Understanding Learning Objectives Learning objectives (LO) define the KSA (knowledge, skills and attitudes) your learners will achieve after completing the course. There are two types of learning objective. Terminal Learning Objectives (TLOs) are the objectives for LESSONS and are a statement of the course developer’s expectations of the Learner’s performance at the end of a specific module. The flowchart below shows how the objectives sequence:
The Terminal Learning Objective is written from the perspective of what the Learner will do and consists of three parts: Condition, Task, and Standard. Enabling Learning Objectives (ELOs) are the objectives of the TOPICS and are concise statements
of the course developer’s expectations of the Learner’s performance and are steps in accomplishing the Terminal Learning Objective. Enabling Learning Objectives are written from the perspective of the Learner and state the tasks to be accomplished for each main objective, the Terminal Learning Objective.
Module Introduction The Module Introduction could consist of two screens:
- The first screen provides a brief overview of the module and a brief description of what the learner will learn and the second screen lists the module objectives. A great idea to start a module is to use a story or a real life vignette to provide an overview of the problems to be solved in the module.
- The second screen is the Module Menu – The Module Menu provides a list of options including the Module Lesson, Module Summary, and Comprehensive Knowledge Check. Providing course navigation allows learners to stay “grounded” in the module. They are able to monitor their progress better.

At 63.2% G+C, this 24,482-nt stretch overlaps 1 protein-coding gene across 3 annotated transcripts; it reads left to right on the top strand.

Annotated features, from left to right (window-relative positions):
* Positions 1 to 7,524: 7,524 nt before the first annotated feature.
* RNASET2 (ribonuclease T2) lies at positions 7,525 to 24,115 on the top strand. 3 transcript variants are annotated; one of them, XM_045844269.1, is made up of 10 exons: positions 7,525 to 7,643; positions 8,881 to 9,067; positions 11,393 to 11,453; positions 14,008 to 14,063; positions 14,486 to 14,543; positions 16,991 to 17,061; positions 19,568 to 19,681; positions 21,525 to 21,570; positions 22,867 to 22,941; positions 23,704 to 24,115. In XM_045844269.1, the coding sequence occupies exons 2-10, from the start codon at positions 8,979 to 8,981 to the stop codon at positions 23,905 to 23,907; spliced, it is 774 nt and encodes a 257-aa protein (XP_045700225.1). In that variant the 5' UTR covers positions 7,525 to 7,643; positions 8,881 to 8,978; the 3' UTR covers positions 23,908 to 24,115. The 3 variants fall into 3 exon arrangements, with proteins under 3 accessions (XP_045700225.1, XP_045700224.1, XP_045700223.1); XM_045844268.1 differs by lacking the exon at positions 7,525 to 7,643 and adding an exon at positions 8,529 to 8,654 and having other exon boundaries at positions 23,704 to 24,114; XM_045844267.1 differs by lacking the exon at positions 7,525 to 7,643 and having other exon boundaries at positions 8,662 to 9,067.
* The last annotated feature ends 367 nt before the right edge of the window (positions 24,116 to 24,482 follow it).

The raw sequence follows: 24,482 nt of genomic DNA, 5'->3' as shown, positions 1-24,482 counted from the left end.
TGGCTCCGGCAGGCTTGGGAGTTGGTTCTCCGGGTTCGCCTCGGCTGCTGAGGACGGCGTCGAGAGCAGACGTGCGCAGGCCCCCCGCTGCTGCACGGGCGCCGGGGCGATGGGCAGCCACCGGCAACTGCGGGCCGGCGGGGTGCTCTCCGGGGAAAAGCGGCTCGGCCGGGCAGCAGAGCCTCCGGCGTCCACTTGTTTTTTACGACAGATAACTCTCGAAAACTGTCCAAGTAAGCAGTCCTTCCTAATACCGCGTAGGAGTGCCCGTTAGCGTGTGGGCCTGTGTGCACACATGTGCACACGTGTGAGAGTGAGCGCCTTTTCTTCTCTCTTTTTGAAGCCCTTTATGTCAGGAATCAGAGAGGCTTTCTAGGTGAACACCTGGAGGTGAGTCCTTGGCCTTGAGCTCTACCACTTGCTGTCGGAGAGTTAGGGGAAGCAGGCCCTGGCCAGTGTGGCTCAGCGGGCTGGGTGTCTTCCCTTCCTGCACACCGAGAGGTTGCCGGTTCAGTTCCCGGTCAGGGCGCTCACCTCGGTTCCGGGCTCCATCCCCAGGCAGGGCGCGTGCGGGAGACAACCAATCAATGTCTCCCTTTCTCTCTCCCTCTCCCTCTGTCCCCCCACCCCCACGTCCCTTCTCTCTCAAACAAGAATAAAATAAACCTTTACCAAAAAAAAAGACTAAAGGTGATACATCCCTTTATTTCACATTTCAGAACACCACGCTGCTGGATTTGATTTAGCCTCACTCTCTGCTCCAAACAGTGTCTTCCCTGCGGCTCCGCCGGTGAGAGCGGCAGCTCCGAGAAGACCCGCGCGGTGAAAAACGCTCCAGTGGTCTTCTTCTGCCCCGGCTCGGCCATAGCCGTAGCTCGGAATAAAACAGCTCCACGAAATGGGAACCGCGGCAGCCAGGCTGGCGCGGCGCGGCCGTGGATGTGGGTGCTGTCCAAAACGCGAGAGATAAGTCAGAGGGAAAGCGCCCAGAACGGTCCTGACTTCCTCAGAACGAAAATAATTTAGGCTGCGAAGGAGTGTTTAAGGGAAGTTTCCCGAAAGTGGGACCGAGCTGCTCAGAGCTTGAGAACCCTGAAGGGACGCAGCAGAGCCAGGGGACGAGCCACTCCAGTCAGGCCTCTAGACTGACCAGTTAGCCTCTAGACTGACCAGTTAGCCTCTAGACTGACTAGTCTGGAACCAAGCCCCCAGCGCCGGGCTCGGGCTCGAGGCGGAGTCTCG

Lessons Lessons contain topics that correspond to the learning objectives. Each lesson teaches two or more related objectives. Lessons build on each other so that learners are more informed with subsequent lessons. They are the areas of a course where actual learning takes place through several strategies. Start by introducing the objective. Next give examples of its application. Lastly, ask learners to informally apply their learning through drill and practice questions. These practicing exercises can be anything from labelling a technical diagram to answering scenario based questions. Add a formal quiz immediately after the lesson to ensure learning has taken place.
Module Summary The module conclusion provides a summary of the module and a transition to the following module. Revise all objectives one more time. This module ties your lessons neatly. It is a final opportunity for the learner to revise everything they have studied. Provide a list of key terms introduced in the module. Provide access or links to supplementary material. Provide options for the learner to navigate back to the start of the module or move on to the next one. Describe the upcoming module by relating current information with the future one.